Psychological Self-Help

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Do we use our heart, our genitals, or our brains in mate selection? 
We idolize romantic love.
Clearly we humans have some major problems selecting a mate
(see Dreyfus, 1994). For one thing, in America since about 1800
(before that many marriages were arranged) romantic love has been
idolized more and more. We expect to "fall in love:" our hearts should
instantly throb, our thoughts constantly dwell on the lover, and our
sexual organs continuously moisten. Many of us hunger for this kind of
intense, consuming love, even if it isn't our nature to be wildly
romantic. We believe that some magical day it will happen: we'll "meet
and instantly recognize the right person" and "live happily ever after"
until "death do us part!" How do these notions from movies and novels
fit with reality? Poorly! It takes weeks or months, maybe years, to get
to know another person and to find out how the two of you will get
along. We can hardly do both--be madly in love and objectively assess
our future with the partner--at the same time. So, this is another
paradox. Is there a solution? Maybe not. 
Few of us would want a marriage arranged by relatives, a dating
service, or a computer, although these approaches are worth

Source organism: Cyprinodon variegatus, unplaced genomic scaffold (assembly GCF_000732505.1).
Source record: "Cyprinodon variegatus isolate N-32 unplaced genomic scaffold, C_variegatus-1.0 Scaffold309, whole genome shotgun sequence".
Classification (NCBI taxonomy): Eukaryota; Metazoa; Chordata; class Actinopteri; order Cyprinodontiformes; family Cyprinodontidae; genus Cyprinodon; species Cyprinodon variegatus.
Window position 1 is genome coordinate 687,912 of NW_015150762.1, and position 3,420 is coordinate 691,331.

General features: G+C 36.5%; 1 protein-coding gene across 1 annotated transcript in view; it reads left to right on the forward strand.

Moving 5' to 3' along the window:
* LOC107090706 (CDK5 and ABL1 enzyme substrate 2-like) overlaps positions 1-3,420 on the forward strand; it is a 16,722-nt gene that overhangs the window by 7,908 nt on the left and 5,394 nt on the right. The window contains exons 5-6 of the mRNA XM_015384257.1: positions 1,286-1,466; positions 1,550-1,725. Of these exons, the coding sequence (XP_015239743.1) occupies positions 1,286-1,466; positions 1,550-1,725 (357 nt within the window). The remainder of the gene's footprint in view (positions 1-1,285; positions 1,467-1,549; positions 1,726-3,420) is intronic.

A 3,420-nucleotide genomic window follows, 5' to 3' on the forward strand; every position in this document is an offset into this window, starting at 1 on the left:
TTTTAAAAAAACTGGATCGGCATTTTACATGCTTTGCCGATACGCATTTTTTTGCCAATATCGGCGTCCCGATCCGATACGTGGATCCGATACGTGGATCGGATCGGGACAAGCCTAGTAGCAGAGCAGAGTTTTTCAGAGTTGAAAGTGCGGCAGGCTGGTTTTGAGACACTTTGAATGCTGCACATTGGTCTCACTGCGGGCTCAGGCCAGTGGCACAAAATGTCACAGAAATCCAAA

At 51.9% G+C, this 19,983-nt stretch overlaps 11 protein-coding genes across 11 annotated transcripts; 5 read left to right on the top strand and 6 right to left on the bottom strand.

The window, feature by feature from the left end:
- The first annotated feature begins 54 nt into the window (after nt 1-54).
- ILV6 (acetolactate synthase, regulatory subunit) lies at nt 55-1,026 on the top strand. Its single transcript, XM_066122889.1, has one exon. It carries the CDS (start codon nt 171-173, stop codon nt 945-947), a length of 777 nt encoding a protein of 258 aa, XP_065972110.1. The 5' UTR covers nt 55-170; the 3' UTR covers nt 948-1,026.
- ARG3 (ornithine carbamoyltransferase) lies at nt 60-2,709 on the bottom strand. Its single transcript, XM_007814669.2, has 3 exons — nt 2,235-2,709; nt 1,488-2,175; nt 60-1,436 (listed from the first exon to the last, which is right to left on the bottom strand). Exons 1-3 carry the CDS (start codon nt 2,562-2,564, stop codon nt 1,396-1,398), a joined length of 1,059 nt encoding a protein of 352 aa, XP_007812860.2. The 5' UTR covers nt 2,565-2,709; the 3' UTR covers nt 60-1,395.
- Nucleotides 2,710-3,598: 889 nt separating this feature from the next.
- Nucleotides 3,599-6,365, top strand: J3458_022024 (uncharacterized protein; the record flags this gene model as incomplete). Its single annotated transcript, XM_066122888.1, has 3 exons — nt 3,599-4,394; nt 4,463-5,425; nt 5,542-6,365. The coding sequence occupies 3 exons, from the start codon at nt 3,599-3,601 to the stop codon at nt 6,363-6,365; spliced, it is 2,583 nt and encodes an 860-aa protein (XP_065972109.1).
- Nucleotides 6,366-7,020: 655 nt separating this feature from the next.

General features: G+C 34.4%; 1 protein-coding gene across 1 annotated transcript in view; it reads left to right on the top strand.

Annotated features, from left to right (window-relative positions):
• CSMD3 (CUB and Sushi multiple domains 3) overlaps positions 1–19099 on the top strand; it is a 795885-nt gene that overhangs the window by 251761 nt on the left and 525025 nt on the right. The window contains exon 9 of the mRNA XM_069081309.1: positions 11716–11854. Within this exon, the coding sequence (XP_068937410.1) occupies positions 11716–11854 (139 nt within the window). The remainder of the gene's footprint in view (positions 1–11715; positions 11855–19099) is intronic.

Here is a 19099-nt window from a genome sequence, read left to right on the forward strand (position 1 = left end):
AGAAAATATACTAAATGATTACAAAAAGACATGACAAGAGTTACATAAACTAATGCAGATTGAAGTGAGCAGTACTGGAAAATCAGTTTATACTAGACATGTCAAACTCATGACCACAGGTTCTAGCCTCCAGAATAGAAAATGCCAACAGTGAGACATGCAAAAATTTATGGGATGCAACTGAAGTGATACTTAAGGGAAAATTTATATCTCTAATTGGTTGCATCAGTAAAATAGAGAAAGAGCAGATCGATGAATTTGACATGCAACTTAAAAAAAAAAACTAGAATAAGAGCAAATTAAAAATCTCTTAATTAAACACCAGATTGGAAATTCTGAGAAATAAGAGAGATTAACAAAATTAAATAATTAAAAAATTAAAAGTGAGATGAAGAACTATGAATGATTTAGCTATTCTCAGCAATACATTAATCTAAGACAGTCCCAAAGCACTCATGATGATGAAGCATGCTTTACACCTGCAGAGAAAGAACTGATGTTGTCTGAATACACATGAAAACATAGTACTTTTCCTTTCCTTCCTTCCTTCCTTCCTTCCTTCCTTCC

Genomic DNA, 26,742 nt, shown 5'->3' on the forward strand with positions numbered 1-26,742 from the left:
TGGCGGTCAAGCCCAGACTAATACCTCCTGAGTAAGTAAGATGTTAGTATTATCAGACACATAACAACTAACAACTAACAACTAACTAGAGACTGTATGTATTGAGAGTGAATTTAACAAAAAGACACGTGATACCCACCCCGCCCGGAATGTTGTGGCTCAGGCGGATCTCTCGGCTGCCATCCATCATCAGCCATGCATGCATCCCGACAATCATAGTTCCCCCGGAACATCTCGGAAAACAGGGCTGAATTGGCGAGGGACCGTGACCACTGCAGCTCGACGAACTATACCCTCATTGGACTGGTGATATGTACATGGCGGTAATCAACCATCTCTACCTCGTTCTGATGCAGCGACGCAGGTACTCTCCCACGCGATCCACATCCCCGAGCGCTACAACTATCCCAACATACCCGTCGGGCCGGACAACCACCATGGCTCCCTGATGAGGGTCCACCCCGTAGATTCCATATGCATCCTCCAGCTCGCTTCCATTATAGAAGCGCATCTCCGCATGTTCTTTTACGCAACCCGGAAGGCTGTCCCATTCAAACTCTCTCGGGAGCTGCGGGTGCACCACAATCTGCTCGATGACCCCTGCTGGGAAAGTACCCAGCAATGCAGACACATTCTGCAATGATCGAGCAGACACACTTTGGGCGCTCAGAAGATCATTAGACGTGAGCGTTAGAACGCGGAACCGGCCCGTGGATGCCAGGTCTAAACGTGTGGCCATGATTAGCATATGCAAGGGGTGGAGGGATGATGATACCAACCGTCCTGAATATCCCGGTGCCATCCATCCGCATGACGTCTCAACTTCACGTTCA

researching. Perhaps, in some situations, some of us can be cautious,
rational, and able to avoid getting prematurely infatuated. But half of
us or more are "head-over-heals" before we know much about the
person; our heart (and/or genitals) has overwhelmed our brain.
Tragically, this highly romantic person often lacks the will or self-
confidence to withdraw from the relationship if problems appear. In
this case, this wonderful phenomenon called love (maybe mixed with
fear, shame, and dependency) has lead us into serious trouble. This is
the basis for the often repeated advice to lovers: "date for a while,"
"get to know each other," "don't jump into anything," "live together for
a while," etc. 
Romantic and companionate love (Exchange Theory)
Another important point: the belief that intense romance is
necessary for a marriage causes many people to overlook or discount
the romantic possibilities with good friends for whom they do not have
a wild sexual craving. With a close friend, you know you have common
interests and similar views, you trust and understand each other, you
care about and like each other. These are good characteristics for a
lover too. The sexual attraction may have been suppressed (or isn't
there), much like with a brother or sister, in order to preserve the
friendship. It is possible that a good friend is an excellent choice for a
lover. In 75-80% of good marriages the spouse is the best friend. But
it is also possible that a friend is a bad choice, primarily because
getting romantic and sexual with a good friend could end a valued
friendship. So, do not try to convert a friend into a lover without
careful consideration: Are both of you interested? Explore why you
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